I still have some issues with some of the scenarios as presented in your blog. Your blog seems to imply that the paramedic is transporting a patient somewhere on request of a doctor. In the situation that a 000-emergency crew are responding then that doctor is now handing over care of that patient to that crew and their clinical judgement.
GPs calling often requests a destination, and this would be taken into consideration, but it does happen that the requested destination (and doctor the letter is addressed to) is inappropriate for whatever reason and the patient would instead be conveyed to the most appropriate destination. So from my viewpoint as a registered paramedic now entrusted to the care of this patient, anything that could be in that letter is relevant to my care of the patient and will therefore be read.
From opening sealed GP letters, I have discovered allergies the patient didn’t know about, medications the patient forgot about, medical history the patient thought was irrelevant but wasn’t and has very rarely caused a change in patient transport destination. I now teach undergraduate paramedics and one of the things I teach is open the GP letter it is a great source of patient history and relevant clinical information. This isn’t to suggest I am devaluing the clinical judgement of GPs, my main thoughts along these lines are that the ambulance services have far greater familiarity with current emergency triage practices e.g. STEMI destinations, stroke calls, on-call trauma and surgery, as usually any even up to the minute changes in availability are fed to the ambulance communication systems.
I suppose to summarise my ramblings, I as a registered paramedic do not often convey on request, I take handover and make my own clinical decisions.
Again that’s a very useful comment. It’s also 100% true that I was assuming that ‘the paramedic is transporting a patient somewhere on request of a doctor’. That is I had in mind situations where a patient was being transferred from one health institution to another whether they are an intensive care patient or going from hospital to nursing home, or back. I did not have in mind the situation where a patient presents at their doctor’s surgery, is diagnosed with an acute and urgent condition and a call is made to triple zero for an ambulance with the expectation that the paramedics will treat and transport to the most appropriate emergency department.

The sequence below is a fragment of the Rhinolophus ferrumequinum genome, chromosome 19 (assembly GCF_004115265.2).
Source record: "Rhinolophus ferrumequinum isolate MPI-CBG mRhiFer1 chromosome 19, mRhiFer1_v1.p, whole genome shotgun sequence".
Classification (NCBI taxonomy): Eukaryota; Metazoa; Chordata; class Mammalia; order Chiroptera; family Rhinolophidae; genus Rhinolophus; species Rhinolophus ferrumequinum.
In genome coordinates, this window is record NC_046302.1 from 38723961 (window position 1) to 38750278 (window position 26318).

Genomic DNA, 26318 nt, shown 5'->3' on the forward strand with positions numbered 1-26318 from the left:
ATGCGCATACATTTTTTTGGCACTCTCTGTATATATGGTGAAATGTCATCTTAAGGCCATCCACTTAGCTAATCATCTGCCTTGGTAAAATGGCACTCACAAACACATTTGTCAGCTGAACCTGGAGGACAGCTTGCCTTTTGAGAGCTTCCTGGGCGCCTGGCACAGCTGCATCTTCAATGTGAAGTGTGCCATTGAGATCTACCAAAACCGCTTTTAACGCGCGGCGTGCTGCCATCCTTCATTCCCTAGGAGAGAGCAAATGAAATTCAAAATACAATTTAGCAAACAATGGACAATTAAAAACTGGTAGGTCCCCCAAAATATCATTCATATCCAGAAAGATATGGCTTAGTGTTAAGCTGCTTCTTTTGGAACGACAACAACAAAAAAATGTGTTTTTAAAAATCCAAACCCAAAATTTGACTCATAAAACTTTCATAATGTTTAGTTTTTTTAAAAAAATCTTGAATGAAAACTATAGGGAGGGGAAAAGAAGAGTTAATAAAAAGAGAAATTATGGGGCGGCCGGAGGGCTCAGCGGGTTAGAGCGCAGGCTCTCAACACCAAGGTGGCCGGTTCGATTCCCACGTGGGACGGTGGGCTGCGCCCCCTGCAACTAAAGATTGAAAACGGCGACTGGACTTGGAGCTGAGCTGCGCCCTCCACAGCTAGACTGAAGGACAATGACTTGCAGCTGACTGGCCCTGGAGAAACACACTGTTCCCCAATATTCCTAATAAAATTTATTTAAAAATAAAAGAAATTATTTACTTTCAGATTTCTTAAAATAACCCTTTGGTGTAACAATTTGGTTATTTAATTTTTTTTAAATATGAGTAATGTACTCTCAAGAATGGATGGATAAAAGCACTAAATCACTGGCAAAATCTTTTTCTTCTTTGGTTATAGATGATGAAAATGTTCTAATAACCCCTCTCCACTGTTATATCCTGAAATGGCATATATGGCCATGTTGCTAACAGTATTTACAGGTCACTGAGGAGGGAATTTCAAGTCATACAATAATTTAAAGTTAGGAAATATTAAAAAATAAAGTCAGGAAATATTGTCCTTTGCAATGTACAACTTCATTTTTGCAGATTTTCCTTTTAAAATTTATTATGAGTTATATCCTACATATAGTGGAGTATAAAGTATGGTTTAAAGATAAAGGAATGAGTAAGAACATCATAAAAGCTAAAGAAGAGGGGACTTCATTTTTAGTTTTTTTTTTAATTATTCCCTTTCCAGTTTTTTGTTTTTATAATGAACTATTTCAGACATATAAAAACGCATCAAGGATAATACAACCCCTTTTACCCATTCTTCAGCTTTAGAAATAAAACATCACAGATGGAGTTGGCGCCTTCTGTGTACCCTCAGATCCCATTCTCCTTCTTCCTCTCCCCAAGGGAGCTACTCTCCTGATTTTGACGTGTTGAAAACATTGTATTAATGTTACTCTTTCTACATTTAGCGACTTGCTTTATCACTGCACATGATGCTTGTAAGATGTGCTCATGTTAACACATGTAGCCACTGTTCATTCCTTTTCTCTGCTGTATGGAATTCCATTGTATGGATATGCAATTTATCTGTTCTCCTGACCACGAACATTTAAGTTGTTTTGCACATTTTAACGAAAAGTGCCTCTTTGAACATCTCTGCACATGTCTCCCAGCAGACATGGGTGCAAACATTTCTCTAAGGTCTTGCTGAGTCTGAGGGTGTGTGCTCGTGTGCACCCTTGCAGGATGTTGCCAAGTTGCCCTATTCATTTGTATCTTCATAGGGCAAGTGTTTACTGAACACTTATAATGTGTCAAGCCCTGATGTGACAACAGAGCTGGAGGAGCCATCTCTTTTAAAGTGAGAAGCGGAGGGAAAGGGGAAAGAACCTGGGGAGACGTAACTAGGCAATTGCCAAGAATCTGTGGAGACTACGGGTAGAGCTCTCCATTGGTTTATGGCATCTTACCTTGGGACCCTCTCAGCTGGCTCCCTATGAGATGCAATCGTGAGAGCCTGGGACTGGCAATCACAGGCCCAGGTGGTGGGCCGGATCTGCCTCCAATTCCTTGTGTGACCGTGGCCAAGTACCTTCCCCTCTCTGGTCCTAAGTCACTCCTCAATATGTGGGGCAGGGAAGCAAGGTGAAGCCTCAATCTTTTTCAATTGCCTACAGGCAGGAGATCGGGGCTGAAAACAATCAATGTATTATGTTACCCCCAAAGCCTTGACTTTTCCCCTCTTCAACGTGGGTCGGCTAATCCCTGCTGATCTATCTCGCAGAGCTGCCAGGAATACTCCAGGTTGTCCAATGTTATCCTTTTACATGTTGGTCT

I think that is a critically different situation.
The scenario I had in mind may be for example, a patient being transported from hospital to hospice for palliative care. The patient does not need critical intervention and the ‘Do Not Resuscitate’ order is documented and recognised. In the paperwork handed over with the patient is a sealed letter from one doctor to another. The patient is in the ambulance, in the care of paramedics, as they are not able to transferred by other vehicles. Why would the paramedic need to open and read that letter?
I see it as an issue of respect for the patient and the other health professionals. You don’t know the relationship between the patient and their doctor or between the other health professionals involved in their care. Respecting their right to share information with their practitioners but not with everyone is part of that respect.
Imagine if the doctor wrote a letter addressed the person responsible for making medical decisions (eg their appointed guardian, spouse or adult child). That too may contain relevant medical intervention but would or should a paramedic open them? Do you rifle through the patient’s bag to see what’s in it on the assumption that you may find relevant information there? If the patient’s condition deteriorates one might in order to understand what’s going on, but prima facie I would suggest you would respect the privacy of the patient.
Even with the acute emergency and the call to triple zero, I come to the same conclusion. Reading an unsealed generic medical report/discharge summary seems unproblematic. Opening a sealed envelope that’s addressed to someone else should cause a paramedic to pause and ask ‘do I need to know what’s in this document?’ They certainly should not open sealed envelopes addressed to someone else unless the information is needed to inform clinical decision making and that will, as I’ve argued above, depend on the patient’s presentation and the type of intervention the paramedics are required to make.
To repeat an earlier conclusion:
The two issues are ‘what are the author’s intention or expectations?’ and ‘what is the clinical need?’ The answer to ‘do I open this?’ is neither ‘yes, always’ or ‘no, never’. I think that is what I said in the original post, but my correspondent’s contribution has allowed further exploration of the issues. Thank you.